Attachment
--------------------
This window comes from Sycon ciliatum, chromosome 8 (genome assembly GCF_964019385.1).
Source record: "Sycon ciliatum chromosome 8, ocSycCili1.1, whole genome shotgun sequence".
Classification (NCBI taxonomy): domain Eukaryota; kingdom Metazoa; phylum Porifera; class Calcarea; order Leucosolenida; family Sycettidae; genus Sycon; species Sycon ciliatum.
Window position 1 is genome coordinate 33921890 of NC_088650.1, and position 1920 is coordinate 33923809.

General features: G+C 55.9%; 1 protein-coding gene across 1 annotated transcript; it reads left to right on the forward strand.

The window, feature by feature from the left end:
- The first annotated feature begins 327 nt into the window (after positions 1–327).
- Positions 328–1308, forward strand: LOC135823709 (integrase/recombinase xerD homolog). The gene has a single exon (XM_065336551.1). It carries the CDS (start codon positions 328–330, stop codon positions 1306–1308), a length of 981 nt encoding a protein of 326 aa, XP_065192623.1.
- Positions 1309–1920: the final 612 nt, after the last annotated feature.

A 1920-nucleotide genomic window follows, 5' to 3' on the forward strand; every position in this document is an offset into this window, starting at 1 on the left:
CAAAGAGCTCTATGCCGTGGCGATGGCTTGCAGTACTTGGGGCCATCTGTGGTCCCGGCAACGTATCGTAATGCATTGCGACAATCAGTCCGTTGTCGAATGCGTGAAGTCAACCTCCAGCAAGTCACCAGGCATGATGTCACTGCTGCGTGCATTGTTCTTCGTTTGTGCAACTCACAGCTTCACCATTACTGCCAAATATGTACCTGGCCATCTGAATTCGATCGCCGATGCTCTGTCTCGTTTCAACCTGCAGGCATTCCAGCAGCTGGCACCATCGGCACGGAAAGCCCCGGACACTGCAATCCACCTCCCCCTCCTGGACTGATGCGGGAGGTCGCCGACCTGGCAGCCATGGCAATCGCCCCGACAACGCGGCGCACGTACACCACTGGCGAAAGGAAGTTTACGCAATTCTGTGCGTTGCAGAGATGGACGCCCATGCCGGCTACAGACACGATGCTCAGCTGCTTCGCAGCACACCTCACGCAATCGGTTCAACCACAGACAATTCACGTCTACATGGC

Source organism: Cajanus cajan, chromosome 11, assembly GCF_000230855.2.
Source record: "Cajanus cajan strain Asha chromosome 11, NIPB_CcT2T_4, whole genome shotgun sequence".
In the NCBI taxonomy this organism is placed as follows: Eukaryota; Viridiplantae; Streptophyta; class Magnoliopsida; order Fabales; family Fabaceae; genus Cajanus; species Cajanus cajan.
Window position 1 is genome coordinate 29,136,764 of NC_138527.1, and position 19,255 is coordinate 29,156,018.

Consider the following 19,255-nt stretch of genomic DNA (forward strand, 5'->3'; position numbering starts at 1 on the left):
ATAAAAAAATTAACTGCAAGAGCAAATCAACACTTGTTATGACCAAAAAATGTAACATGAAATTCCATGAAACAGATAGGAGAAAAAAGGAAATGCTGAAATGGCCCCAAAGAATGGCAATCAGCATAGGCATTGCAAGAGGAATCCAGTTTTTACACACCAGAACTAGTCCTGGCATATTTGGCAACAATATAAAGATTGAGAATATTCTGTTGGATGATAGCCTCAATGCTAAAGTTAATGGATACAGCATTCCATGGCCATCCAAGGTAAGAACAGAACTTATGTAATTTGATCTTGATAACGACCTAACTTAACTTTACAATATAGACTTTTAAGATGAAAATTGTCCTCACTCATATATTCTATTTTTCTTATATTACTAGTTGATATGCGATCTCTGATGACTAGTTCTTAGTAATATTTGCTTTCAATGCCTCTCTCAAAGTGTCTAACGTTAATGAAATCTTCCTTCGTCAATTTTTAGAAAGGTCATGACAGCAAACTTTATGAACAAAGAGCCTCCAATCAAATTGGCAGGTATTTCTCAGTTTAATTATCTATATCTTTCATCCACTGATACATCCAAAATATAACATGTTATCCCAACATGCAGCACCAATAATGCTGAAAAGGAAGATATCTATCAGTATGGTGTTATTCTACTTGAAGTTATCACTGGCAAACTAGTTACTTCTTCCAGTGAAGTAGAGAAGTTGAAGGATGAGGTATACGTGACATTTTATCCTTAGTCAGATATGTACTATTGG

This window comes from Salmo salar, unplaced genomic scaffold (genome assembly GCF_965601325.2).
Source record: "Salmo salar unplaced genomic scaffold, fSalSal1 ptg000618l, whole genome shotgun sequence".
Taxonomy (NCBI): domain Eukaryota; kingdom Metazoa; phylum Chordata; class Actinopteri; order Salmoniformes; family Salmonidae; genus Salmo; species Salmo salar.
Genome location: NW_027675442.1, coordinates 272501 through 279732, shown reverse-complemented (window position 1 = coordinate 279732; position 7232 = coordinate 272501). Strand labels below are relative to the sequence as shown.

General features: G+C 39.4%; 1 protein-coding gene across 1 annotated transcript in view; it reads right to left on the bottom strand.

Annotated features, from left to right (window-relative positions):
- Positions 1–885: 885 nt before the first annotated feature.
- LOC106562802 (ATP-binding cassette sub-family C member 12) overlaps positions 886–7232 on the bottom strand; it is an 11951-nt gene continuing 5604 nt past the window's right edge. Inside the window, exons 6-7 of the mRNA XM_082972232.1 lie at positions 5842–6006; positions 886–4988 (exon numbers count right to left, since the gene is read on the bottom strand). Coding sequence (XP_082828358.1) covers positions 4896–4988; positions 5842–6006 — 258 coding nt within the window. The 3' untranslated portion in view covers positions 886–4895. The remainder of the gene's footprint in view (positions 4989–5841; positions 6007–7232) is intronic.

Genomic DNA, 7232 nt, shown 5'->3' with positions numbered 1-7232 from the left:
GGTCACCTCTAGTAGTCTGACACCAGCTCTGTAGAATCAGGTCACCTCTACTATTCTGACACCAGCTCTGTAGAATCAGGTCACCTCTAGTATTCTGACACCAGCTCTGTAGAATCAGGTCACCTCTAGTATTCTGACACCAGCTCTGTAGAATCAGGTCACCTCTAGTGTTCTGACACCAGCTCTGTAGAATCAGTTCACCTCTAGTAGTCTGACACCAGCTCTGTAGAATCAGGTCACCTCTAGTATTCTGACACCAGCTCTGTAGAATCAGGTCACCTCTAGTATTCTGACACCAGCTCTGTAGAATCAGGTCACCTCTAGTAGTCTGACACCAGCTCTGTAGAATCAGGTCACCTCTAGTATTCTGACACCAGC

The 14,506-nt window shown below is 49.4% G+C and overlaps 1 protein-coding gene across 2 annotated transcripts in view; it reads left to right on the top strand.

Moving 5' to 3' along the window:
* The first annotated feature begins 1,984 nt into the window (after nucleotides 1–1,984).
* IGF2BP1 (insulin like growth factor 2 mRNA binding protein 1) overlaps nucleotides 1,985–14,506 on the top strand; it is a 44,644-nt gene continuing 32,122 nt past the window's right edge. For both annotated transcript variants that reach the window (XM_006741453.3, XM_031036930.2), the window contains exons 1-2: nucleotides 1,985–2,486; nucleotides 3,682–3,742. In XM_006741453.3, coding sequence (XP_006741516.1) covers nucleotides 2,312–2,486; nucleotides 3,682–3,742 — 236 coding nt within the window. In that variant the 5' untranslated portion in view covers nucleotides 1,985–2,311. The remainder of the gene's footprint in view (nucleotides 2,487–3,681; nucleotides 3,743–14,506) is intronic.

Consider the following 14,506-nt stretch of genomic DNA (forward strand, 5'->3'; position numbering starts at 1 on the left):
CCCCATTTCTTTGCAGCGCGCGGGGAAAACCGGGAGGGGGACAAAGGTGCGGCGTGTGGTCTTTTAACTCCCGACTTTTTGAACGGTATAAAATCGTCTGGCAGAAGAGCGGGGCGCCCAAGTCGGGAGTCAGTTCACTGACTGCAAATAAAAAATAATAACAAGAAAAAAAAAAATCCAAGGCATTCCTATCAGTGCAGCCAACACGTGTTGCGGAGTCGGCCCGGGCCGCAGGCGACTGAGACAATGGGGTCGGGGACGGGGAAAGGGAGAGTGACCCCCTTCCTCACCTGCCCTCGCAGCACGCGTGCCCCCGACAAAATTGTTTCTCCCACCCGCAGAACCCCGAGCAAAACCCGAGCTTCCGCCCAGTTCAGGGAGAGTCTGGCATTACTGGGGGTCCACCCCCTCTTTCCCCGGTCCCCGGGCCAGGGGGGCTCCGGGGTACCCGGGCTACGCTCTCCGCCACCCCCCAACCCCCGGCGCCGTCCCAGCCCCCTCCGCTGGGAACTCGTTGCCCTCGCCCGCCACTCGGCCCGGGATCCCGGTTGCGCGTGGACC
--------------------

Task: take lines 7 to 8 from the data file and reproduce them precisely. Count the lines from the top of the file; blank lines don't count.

- The first annotated feature begins 327 nt into the window (after positions 1–327).
- Positions 328–1308, forward strand: LOC135823709 (integrase/recombinase xerD homolog). The gene has a single exon (XM_065336551.1). It carries the CDS (start codon positions 328–330, stop codon positions 1306–1308), a length of 981 nt encoding a protein of 326 aa, XP_065192623.1.